Why did Nichiren criticise Zen?

Zen rejection of the role of voice and written teachings in Buddhist practice - constitutes the basic issues of difference between Zen and Nichiren Buddhism.

The center of the dispute is Zen assertion that the essence of Buddhism was transmitted from mind to mind, claiming that the Buddha’s enlightenment was telepathically transferred in this way to Mahakashyapa and then to each successive Zen patriarch. 

Nichiren explains: “…the Zen school describes itself as a teaching transmitted apart from the sutras, and hence speaks with scorn of the Lotus Sutra.WND1 p 1016

In his 20- years journey to study Buddhism at various temples, Nichiren described what he learnt from Zen masters:

        “All the people throughout Japan have been led astray by the wild assertions […]

        of the Zen school, which declares its teaching to be ‘a separate transmission

        outside the sutras’… So believing, over the past more than twenty years

        I have never ceased to cry out in a loud voice against these errors,

        fearing neither the ruler of the nation nor the common people. WND 1 p 442  

Nichiren questioned: how consistent is it for a teaching which rejects words in its practice, to use words themselves - in order to convey its teaching (about rejecting words) : 

        “ …if one objects that we are hampering ourselves with doctrinal writings

        and tying ourselves down with verbal explanations, and recommends a type of religious

        practice that is apart from the teachings of the sutras,

        then by what means are we to carry on the Buddha’s work

        and make good causes in this saha world of ours?

        Even the followers of Zen, who advocate these views, themselves  make use of words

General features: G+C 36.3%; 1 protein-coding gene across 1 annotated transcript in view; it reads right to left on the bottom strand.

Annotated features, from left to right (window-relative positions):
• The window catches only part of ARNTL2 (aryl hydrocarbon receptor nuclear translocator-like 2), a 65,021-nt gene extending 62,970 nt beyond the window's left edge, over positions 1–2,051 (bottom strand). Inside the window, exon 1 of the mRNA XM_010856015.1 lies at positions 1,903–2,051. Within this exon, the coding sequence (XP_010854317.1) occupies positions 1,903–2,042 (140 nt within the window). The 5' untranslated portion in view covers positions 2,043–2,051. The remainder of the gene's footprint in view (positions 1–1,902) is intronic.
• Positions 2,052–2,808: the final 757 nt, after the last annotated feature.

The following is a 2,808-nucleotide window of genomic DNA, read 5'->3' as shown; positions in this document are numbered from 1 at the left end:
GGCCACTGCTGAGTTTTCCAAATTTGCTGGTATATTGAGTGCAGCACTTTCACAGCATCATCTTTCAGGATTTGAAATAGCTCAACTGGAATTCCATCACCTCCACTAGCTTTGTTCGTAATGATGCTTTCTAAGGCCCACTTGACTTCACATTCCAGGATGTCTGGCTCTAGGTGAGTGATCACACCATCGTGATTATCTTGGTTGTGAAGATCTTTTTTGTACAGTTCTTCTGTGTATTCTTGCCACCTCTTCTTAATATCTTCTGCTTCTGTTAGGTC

when instructing others.

        In addition, when one is trying to convey an understanding of the Buddha

        way, one cannot communicate the meaning if one sets aside words and phrases.” WND1 p 117

In response to his criticism to Zen and other schools, Nichiren and his followers were met with harsh treatment from the authorities of his time, which were supported by Zen and other influential Buddhist groups.  Zen in particular was an appealing form of practice for the aristocracy and for the samurai class, and enjoyed support from the authorities at that time. 

Nichiren mentioned that despite Zen masters animosity and hatred towards him, his aim was to help them see the depth of the Lotus Sutra’s teachings to save people from sufferings:

        “Even in the case of ....the Zen priests..., all of whom bear me such hatred  —

          I admonish them because I want to help them,

          and their hatred for me makes me pity them all the more”. WND1 p 608



                                                   Zen & SGI Buddhism

                        The Origin of Zen         Ikeda on Zen        Zen Problematic Values                         


                                                       Chanting & silent Meditation